This phenomenon hit Quebec especially hard. Approximately 900,000 Quebec residents (French Canadian for the great majority) left for the United States between 1840 and 1930.[8][9] However, Quebec's population losses to emigration during this period were largely offset by its natural population growth. Indeed, until the middle of the 20th century, Quebec had a birth rate considerably higher than most of its contemporary industrialized societies.[10] This period of high French-Canadian population growth is nicknamed La Revanche des berceaux.[11]

Pamphlet advertising for immigration to Western Canada, c. 1910
Pamphlet advertising for immigration to Western Canada, c. 1910

Population growth in the Northwest Territories, and then the Western Provinces, picked up when the Canadian government passed the Dominion Lands Act in 1872 to encourage the settlement of the Canadian Prairies, and to help prevent the area from being claimed by the United States.[12] The act gave a claimant 160 acres (65 ha) for free, the only cost to the farmer being a $10 administration fee. Any male farmer who was at least 21 years of age and agreed to cultivate at least 40 acres (16 ha) of the land and build a permanent dwelling on it (within three years) qualified.[13] The population of the Canadian prairies grew rapidly in the last decade of the 19th century, and the population of Saskatchewan quintupled from 91,000 in 1901 to 492,000 to 1911.[14] The vast majority of these people were immigrants from Europe.[13]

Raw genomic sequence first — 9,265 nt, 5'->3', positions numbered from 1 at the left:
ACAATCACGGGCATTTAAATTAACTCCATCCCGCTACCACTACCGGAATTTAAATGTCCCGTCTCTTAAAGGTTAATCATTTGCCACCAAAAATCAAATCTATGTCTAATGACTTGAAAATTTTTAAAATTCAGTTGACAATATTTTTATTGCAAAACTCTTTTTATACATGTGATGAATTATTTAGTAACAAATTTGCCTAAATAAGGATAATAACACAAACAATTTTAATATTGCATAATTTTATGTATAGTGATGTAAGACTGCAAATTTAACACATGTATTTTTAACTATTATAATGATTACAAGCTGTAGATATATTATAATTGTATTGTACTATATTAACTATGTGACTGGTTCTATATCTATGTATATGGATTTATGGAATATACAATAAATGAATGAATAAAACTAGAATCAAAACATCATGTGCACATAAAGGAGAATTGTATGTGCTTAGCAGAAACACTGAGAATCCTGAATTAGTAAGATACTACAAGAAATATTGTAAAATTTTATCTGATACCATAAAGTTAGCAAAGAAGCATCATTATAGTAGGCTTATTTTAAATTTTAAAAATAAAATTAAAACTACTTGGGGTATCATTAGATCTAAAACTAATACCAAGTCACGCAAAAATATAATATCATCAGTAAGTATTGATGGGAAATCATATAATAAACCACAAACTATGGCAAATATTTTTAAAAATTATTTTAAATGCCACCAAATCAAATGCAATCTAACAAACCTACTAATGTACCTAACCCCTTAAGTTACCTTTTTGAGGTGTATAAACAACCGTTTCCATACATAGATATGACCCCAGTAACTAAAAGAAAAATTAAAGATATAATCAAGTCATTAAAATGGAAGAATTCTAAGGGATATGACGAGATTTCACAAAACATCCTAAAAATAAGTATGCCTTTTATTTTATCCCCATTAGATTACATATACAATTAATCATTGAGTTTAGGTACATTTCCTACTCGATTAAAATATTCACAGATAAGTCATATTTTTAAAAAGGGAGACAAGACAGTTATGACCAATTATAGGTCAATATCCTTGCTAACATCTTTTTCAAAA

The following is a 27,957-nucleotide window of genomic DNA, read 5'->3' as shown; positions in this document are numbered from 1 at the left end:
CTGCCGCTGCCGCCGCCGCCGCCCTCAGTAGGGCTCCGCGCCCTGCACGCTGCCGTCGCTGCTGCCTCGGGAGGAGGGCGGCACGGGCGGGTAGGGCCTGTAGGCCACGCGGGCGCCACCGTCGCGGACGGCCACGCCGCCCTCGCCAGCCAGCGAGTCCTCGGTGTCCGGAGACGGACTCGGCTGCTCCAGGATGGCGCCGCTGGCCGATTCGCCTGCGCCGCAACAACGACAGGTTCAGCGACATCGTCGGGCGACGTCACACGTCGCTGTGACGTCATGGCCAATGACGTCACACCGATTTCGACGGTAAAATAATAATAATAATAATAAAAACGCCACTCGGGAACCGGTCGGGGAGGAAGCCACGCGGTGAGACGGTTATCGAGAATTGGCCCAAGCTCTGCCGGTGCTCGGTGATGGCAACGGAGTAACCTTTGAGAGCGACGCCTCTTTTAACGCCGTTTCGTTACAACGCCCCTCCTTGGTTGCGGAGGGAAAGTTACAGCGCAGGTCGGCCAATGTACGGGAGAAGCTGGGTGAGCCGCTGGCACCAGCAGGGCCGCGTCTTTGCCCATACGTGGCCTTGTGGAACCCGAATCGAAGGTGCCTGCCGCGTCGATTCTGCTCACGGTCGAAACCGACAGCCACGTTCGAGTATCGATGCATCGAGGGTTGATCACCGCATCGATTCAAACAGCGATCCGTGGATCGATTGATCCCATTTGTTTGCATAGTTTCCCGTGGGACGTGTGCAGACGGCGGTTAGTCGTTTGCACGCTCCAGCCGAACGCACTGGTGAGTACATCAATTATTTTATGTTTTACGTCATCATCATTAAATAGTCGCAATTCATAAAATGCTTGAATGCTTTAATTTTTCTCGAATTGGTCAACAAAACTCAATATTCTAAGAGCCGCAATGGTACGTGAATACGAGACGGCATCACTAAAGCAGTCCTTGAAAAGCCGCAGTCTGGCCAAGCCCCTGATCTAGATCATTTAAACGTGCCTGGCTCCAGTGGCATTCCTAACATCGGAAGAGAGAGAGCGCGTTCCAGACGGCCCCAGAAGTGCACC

Early counts of Northwest Territories' population tend to exclude in indigenous inhabitants of the territory.[6] The territory's population drops at the turn of the 20th and 21st centuries are due to its reduction in size, as Yukon, then Saskatchewan and Alberta were carved out of its territory, and the same with Nunavut a century later. Yukon's population spike at the turn of the 20th century is due to the Klondike Gold Rush, when an estimated 100,000 people tried to reach the Klondike goldfields between 1896 and 1899, of whom only around 30,000 to 40,000 eventually did.[15]

Generally, provinces steadily grew in population along with Canada. However, some provinces experienced long periods of stagnation or population decline. After peaking in 1891, Prince Edward Island's population started to decline every year until 1941, after which the province started growing again. In Saskatchewan, after a rapid population explosion at the beginning of the century that propelled the province to being the 3rd largest in the country, its population declined during the Great Depression, and its growth had been slow ever since. From 1931 to 2016, Saskatchewan's population raised by only 19.2%, well below the national average. Newfoundland and Labrador, on the other hand, experienced slow but continuous growth until the 1990s, when the cod fisheries collapsed, and their population started to fall.